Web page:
By TIM BLAIR
Australians love a fright. Horror films that bomb elsewhere are guaranteed at least a break-even run in Australian cinemas or video stores. Children desperate to wear spooky clothes have taken up wandering from house to house on Halloween. Australia's unofficial national anthem, Waltzing Matilda, includes mention of a talking ghost. Got a scary story to tell? Australia wants to hear it.
In recent years, the specter of the Olympic Games has given rise to a collection of chilling tales. Sydney-or so conventional wisdom had it-would become a gridlocked helltown. Businesses would be bankrupted. Bloody-fanged landlords, hungry for rich foreign tenants, would cast the poor into the streets, there to shelter beneath the corpses of forgetful pedestrian tourists crushed by cars driving on the left-hand side of the road. Opponents of the beach volleyball stadium at Bondi warned of shark attacks. Rumor spread that John Farnham had been booked to perform at the opening ceremony.
Few of these fears have come true. Traffic problems? A self-correcting prophecy: all the people worried by it have left the city, clearing the roads. One estimate has traffic in the central business district speeding along 30% faster than usual. Business is humming. Poor people are still poor, but remain housed. Most tourists have survived. The only Finns sighted at Bondi were in the stands watching beach volleyball.
Why disaster should be so often predicted in modern Australia is a puzzle. Perhaps the nation suffers from crisis deprivation-only natural in a place so calm and prosperous that the most urgent political issue is whether the Prime Minister should apologize for something he didn't do 50 years ago. Whatever the reason, catastrophes do nothing more in Australia than loom.
Then they vanish. Earlier this year, fingernails were bitten to the forearm as a panicked citizenry braced for the introduction of a goods and services tax. It's easy to understand the fear-after all, the GST was going to make some things marginally more expensive, while other things would become slightly cheaper. The inhumanity of it!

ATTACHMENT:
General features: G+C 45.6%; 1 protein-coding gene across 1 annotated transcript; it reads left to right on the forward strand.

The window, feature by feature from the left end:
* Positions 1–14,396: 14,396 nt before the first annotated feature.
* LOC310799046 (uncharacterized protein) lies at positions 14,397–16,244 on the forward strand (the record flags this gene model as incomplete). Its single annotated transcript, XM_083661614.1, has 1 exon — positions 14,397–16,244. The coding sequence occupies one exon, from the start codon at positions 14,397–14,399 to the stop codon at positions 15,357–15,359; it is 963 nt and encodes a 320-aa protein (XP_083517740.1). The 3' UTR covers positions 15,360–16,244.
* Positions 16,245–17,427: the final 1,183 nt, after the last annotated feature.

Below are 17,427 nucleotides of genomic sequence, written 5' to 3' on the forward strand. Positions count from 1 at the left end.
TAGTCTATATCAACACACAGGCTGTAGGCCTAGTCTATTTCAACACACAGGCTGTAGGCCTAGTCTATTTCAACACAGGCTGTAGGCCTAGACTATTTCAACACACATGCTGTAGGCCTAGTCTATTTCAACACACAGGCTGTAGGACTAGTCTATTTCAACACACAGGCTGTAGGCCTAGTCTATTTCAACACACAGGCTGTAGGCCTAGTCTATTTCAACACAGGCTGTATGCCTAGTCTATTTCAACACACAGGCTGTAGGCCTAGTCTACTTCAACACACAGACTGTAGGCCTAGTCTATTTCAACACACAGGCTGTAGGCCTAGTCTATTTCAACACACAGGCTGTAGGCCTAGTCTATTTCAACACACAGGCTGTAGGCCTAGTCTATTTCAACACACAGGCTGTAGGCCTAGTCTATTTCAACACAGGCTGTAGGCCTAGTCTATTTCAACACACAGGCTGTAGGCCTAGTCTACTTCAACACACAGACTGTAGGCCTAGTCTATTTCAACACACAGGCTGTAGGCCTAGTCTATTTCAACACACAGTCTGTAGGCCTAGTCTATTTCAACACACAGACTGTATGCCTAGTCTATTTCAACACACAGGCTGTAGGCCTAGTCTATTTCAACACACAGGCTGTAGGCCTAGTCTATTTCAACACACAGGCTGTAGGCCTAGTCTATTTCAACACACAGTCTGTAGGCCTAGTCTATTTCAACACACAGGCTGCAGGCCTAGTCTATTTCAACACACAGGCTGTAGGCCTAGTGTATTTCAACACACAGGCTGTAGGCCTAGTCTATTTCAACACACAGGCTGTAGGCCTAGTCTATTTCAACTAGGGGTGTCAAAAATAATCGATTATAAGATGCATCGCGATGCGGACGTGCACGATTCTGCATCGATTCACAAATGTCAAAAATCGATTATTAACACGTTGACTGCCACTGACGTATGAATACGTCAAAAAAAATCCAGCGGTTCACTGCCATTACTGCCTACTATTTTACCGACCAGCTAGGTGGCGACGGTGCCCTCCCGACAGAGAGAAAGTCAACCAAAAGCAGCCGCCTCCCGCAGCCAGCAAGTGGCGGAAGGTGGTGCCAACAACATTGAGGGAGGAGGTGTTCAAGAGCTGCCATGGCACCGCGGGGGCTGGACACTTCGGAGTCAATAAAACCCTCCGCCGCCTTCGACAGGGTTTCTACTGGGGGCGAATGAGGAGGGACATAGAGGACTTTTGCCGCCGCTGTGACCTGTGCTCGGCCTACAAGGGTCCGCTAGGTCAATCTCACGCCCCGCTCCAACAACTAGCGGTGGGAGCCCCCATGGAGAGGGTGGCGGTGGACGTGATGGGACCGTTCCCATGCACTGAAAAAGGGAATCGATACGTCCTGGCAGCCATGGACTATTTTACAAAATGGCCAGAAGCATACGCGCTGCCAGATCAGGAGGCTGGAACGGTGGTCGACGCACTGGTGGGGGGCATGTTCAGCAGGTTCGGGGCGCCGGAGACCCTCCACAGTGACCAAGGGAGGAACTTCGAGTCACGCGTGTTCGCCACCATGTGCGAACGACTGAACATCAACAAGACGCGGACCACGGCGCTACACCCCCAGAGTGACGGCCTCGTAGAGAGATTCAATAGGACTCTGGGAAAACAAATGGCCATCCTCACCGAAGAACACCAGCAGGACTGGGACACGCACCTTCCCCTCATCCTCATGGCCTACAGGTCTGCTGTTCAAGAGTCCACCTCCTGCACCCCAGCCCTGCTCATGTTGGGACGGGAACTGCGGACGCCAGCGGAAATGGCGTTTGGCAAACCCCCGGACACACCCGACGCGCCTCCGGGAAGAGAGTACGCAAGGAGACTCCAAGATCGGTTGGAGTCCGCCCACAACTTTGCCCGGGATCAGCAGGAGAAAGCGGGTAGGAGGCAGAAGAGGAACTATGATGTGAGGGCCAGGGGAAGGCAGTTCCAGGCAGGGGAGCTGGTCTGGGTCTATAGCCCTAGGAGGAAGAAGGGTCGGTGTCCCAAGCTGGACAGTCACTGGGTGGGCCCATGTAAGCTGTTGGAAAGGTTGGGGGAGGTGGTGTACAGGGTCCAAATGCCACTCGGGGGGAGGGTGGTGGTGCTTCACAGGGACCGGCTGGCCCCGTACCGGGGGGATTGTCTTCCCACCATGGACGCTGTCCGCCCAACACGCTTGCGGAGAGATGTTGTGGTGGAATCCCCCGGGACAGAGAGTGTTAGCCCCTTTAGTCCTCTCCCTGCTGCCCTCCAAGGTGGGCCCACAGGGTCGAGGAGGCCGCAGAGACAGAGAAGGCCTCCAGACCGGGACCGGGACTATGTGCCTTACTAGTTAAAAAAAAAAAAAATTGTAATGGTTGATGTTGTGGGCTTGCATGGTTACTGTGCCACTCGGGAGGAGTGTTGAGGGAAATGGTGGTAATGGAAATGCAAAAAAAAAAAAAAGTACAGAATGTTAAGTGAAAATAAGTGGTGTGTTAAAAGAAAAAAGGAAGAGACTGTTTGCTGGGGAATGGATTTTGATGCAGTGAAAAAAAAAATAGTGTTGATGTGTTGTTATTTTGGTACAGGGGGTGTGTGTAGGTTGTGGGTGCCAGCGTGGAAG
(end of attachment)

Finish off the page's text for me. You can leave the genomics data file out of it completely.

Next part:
Before the GST came Y2K, which is the reason this essay is written in ox blood on a dog pelt. Australians embraced Y2K end-of-civilization fables with a zeal that would shame a Montana militiaman. This Christmas, hundreds of children will find themselves unwrapping gas burners, tins of beans and portable electric generators, the bounty of Y2K survivalist buying frenzies. The children of suddenly wealthy Y2K consultants, meanwhile, will receive a Ducati and the keys to a Paris apartment.
The Big Fear of '99 was the republic vote. If it was lost, Australians were lectured, their sense of nationhood would be crushed forever. Despite this awful prospect, the electorate voted down the proposal. Were the doomsayers right? Are Australians now a divided people? A clue may be found in the thousands of national flags tied to car antennas and waving from balconies around Sydney. Australia, never before given to mass flag-flying, has fulfilled the republicans' nationalistic dream without the costly restructuring needed to become a republic.
Biggest of all recent terror stories was Pauline Hanson, whose popularity was buoyed by hysterical fears of multiculturalism and globalization. Those fears are now all but forgotten-at least among those who can read. But fear of anti-globalists survives. Many in Sydney were concerned that the dreadlocked demonstrators who blocked civilian traffic and put their heads in the path of police batons in Melbourne during the recent World Economic Forum might descend on the Olympic city to protest against capitalist influence over the Games. They've been a no-show, possibly because the Olympics are so wholly won over by capitalism that protesting about it would be like protesting against gravity.
Indeed, things were going so well in Sydney it was a relief when French sprinter Marie-José Perec, displaying a keen understanding of local culture, took fright at an alleged assailant and fled Australia. Some have accused Perec of imagining the whole episode (security cameras in her hotel reveal no intruder)-which only increased her host nation's admiration. Australia bows to her.
With the end of the Olympics in sight, another looming horror must soon be found. Given the late rush for tickets, it's unlikely to take the form of economic disaster. There is potential in the White Elephant scenario: How to fill the monster Olympic complex when everyone leaves?
If that isn't a big enough concern, there are plenty of sages poised to invent another one. Fretting is the Australian way. Perhaps the headlight-stricken rabbit and the 'fraidy cat should replace the kangaroo and emu on the nation's coat of arms. Trouble is, after the success of these Games, Australians may have nothing left to fear but the lack of fear itself.